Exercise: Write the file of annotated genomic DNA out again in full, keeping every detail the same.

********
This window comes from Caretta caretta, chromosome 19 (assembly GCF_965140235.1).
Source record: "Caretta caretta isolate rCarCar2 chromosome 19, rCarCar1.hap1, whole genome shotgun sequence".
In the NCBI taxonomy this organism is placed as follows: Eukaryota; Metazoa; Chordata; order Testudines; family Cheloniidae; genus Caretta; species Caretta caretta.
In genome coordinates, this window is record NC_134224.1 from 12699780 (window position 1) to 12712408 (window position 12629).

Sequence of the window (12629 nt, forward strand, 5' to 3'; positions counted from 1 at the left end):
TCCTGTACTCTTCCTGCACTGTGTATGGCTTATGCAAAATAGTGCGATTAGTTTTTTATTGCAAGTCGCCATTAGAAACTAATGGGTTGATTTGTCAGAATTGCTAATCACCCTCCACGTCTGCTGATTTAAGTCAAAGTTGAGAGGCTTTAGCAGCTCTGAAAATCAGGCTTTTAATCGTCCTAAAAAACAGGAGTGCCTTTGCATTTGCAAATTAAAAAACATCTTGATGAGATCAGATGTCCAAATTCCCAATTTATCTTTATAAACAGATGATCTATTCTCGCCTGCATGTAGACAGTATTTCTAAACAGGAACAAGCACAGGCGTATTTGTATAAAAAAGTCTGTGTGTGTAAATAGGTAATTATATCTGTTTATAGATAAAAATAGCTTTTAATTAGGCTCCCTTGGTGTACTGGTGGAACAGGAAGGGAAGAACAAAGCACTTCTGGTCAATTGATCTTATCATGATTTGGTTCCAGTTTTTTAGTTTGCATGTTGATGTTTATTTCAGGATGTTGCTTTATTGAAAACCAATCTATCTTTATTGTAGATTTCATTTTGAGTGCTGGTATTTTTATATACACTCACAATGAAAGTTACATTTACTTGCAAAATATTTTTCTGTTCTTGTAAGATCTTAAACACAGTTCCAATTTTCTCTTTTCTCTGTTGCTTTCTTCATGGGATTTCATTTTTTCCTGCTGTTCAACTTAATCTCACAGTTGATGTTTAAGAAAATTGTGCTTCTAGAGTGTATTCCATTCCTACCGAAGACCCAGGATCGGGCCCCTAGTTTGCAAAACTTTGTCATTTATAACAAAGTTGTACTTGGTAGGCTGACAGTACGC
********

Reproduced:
This window comes from Caretta caretta, chromosome 19 (assembly GCF_965140235.1).
Source record: "Caretta caretta isolate rCarCar2 chromosome 19, rCarCar1.hap1, whole genome shotgun sequence".
In the NCBI taxonomy this organism is placed as follows: Eukaryota; Metazoa; Chordata; order Testudines; family Cheloniidae; genus Caretta; species Caretta caretta.
In genome coordinates, this window is record NC_134224.1 from 12699780 (window position 1) to 12712408 (window position 12629).

Sequence of the window (12629 nt, forward strand, 5' to 3'; positions counted from 1 at the left end):
TCCTGTACTCTTCCTGCACTGTGTATGGCTTATGCAAAATAGTGCGATTAGTTTTTTATTGCAAGTCGCCATTAGAAACTAATGGGTTGATTTGTCAGAATTGCTAATCACCCTCCACGTCTGCTGATTTAAGTCAAAGTTGAGAGGCTTTAGCAGCTCTGAAAATCAGGCTTTTAATCGTCCTAAAAAACAGGAGTGCCTTTGCATTTGCAAATTAAAAAACATCTTGATGAGATCAGATGTCCAAATTCCCAATTTATCTTTATAAACAGATGATCTATTCTCGCCTGCATGTAGACAGTATTTCTAAACAGGAACAAGCACAGGCGTATTTGTATAAAAAAGTCTGTGTGTGTAAATAGGTAATTATATCTGTTTATAGATAAAAATAGCTTTTAATTAGGCTCCCTTGGTGTACTGGTGGAACAGGAAGGGAAGAACAAAGCACTTCTGGTCAATTGATCTTATCATGATTTGGTTCCAGTTTTTTAGTTTGCATGTTGATGTTTATTTCAGGATGTTGCTTTATTGAAAACCAATCTATCTTTATTGTAGATTTCATTTTGAGTGCTGGTATTTTTATATACACTCACAATGAAAGTTACATTTACTTGCAAAATATTTTTCTGTTCTTGTAAGATCTTAAACACAGTTCCAATTTTCTCTTTTCTCTGTTGCTTTCTTCATGGGATTTCATTTTTTCCTGCTGTTCAACTTAATCTCACAGTTGATGTTTAAGAAAATTGTGCTTCTAGAGTGTATTCCATTCCTACCGAAGACCCAGGATCGGGCCCCTAGTTTGCAAAACTTTGTCATTTATAACAAAGTTGTACTTGGTAGGCTGACAGTACGC